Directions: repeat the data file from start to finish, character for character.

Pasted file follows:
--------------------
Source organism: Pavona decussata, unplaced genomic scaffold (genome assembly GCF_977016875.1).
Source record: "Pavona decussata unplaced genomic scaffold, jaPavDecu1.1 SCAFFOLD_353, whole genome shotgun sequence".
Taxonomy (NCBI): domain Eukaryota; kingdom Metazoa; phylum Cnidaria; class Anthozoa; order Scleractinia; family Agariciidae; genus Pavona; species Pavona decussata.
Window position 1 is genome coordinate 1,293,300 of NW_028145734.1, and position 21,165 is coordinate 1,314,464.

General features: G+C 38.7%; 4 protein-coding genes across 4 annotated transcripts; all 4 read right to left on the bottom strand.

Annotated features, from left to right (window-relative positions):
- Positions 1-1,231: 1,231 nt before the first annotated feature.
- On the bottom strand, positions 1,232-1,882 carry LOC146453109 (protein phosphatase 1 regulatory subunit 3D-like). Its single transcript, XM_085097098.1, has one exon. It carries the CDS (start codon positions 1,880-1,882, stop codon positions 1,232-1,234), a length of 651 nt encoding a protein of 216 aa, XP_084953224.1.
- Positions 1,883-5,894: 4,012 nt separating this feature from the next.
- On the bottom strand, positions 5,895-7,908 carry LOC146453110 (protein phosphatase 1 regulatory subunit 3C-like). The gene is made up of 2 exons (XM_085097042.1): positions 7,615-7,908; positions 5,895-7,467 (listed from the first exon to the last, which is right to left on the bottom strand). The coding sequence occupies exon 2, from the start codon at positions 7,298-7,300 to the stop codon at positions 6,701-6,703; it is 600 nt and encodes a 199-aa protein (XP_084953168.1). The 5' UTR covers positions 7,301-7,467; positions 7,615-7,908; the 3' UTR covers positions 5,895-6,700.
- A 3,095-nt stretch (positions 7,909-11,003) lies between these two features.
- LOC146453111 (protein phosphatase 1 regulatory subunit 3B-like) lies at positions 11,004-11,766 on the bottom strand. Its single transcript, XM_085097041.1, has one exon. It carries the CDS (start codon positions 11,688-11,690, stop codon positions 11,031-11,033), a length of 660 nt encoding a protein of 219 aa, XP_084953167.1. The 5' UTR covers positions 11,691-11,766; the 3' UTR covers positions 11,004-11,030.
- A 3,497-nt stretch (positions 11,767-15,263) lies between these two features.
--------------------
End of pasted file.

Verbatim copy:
Source organism: Pavona decussata, unplaced genomic scaffold (genome assembly GCF_977016875.1).
Source record: "Pavona decussata unplaced genomic scaffold, jaPavDecu1.1 SCAFFOLD_353, whole genome shotgun sequence".
Taxonomy (NCBI): domain Eukaryota; kingdom Metazoa; phylum Cnidaria; class Anthozoa; order Scleractinia; family Agariciidae; genus Pavona; species Pavona decussata.
Window position 1 is genome coordinate 1,293,300 of NW_028145734.1, and position 21,165 is coordinate 1,314,464.

General features: G+C 38.7%; 4 protein-coding genes across 4 annotated transcripts; all 4 read right to left on the bottom strand.

Annotated features, from left to right (window-relative positions):
- Positions 1-1,231: 1,231 nt before the first annotated feature.
- On the bottom strand, positions 1,232-1,882 carry LOC146453109 (protein phosphatase 1 regulatory subunit 3D-like). Its single transcript, XM_085097098.1, has one exon. It carries the CDS (start codon positions 1,880-1,882, stop codon positions 1,232-1,234), a length of 651 nt encoding a protein of 216 aa, XP_084953224.1.
- Positions 1,883-5,894: 4,012 nt separating this feature from the next.
- On the bottom strand, positions 5,895-7,908 carry LOC146453110 (protein phosphatase 1 regulatory subunit 3C-like). The gene is made up of 2 exons (XM_085097042.1): positions 7,615-7,908; positions 5,895-7,467 (listed from the first exon to the last, which is right to left on the bottom strand). The coding sequence occupies exon 2, from the start codon at positions 7,298-7,300 to the stop codon at positions 6,701-6,703; it is 600 nt and encodes a 199-aa protein (XP_084953168.1). The 5' UTR covers positions 7,301-7,467; positions 7,615-7,908; the 3' UTR covers positions 5,895-6,700.
- A 3,095-nt stretch (positions 7,909-11,003) lies between these two features.
- LOC146453111 (protein phosphatase 1 regulatory subunit 3B-like) lies at positions 11,004-11,766 on the bottom strand. Its single transcript, XM_085097041.1, has one exon. It carries the CDS (start codon positions 11,688-11,690, stop codon positions 11,031-11,033), a length of 660 nt encoding a protein of 219 aa, XP_084953167.1. The 5' UTR covers positions 11,691-11,766; the 3' UTR covers positions 11,004-11,030.
- A 3,497-nt stretch (positions 11,767-15,263) lies between these two features.